The Americas

Analysis: Fidel Castro's death will do little to change US-Cuba relations, experts say

When Fidel Castro and his rebel army marched into Havana in the early days of January 1959 Dwight D. Eisenhower was president of the United States. At the time of the Cuban strongman’s death on Friday, Donald Trump is preparing his move into the White House.

The 57 years in between Castro seizing power in Cuba and his death were filled with turbulent moments between Havana and Washington – from the Cuban Missile Crisis and the Bay of Pigs to the Mariel boatlift and Elian Gonzalez – but his passing will do little to change the current thaw in relations between the two Cold War-era foes that has sped up in the last few years, experts say.

“With [Fidel Castro] gone there is less resistance to opening up to Cuba,” Jason Marczak, director of the Latin America Economic Growth Initiative at the Atlantic Council's Adrienne Arsht Latin America Center, told “It’s a real blessing in disguise for those in Cuba and the U.S. who want to see the opening in relations between the two countries continue.”

While Castro still remains a potent symbol of anti-imperialism and a figurehead for the Latin American left, his ironclad grip on Cuban affairs had in the last few years dissipated tremendously since he formally handed over power to his younger brother, Raul, in 2008 amid failing health.

As his health continued to decline over the last decade, Castro had less and less say in the ruling of the country as Raul Castro began to steer the once hardline communist nation toward more free market economic policies and eased the long-standing tension between Cuba and the U.S.

It is well known that the elder Castro disliked a number of his brother’s polices and moves – especially President Obama’s visit to the island earlier this year – and some experts believe - now that his brother is dead - Raul Castro will push for even more changes both internally and with the U.S.

“Castro inhibited Raul from making many reforms and moving forward,” Elizabeth Newhouse, the director of the Center for International Policy’s Cuba Project, told “His passing may embolden Raul to move a little faster. Maybe he’ll take advantage of this and speed up changes before he himself retires in 2018.”


The death of Fidel Castro certainly marks a sea change in terms U.S.-Cuban relations, but analysts say the bigger question is less what Cuba will do now and more about what will become of the thaw when President-elect Trump takes office in January.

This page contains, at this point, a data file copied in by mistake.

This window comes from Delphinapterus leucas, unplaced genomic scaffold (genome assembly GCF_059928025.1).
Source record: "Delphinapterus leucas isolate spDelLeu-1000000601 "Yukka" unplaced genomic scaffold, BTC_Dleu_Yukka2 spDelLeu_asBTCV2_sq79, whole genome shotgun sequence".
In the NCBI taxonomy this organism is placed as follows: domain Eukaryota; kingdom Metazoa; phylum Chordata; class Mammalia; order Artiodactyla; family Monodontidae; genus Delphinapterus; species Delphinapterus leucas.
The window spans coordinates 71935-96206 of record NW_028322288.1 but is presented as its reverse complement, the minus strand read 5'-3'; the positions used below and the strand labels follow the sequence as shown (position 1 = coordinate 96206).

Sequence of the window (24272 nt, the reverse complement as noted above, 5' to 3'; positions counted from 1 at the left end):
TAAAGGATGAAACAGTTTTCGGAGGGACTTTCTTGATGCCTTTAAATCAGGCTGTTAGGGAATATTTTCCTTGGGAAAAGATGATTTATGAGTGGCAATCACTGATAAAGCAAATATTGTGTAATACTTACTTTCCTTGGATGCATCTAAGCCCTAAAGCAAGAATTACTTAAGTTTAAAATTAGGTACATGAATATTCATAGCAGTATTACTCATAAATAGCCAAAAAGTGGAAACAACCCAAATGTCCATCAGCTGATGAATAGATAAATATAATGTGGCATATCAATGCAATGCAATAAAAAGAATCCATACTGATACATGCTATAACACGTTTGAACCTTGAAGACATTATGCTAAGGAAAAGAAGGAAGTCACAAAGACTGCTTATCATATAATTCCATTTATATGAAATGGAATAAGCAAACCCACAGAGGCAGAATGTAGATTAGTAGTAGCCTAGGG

On the campaign trail, Trump flip-flopped on his stance toward U.S.-Cuban relations – at times speaking out against the decades-long embargo imposed on the island and at other times preaching that it must be upheld – and his response to Castro’s death was both damning and hopeful.

“Fidel Castro’s legacy is one of firing squads, theft, unimaginable suffering, poverty and the denial of fundamental human rights,” Trump said in a statement on Saturday. "While Cuba remains a totalitarian island, it is my hope that today marks a move away from the horrors endured for too long, and toward a future in which the wonderful Cuban people finally live in the freedom they so richly deserve.”

Given that Castro was such a polarizing figure within the Cuban-American community, his death could take away much of the drive for a harsher rhetoric from Washington toward Havana.

“Fidel Castro was a symbol of the people’s animus,” Christopher Sabatini, a professor at Columbia University’s School of International and Public Affairs, told “A lot of the momentum to roll back these changes will slow down. It takes a lot of wind out the sails.”

Sabatini added that even if Trump tried to roll back the progress made by the Obama administration, he would face a severe backlash from a number of businesses that stand to benefit from the renewed relations between the country, including major airlines and the travel and tourism industry.

“Trump has not said that he is opposed to the thaw in relations,” Sabatini said. “He’s a businessman and he has said that the just wants a better deal.”

Castro’s death may have been celebrated on the streets of Miami and other Cuban-American enclaves across the country, but the late Latin American strongman in being mourned in other parts of the region.

For members of Latin America’s revolutionary leftwing, the death of Castro leaves a void that he had almost singlehandedly filled for over five decades. As leftist leaders in places like Venezuela, Bolivia and Ecuador battle struggling economies, civil unrest and regional shift toward conservatism, they have no one to look to anymore for guidance.

“That iconic revolutionary figure is gone,” Sabatini said. “While the appeal of this type of leader may not be gone, there is no one to inherit Castro’s mantle.”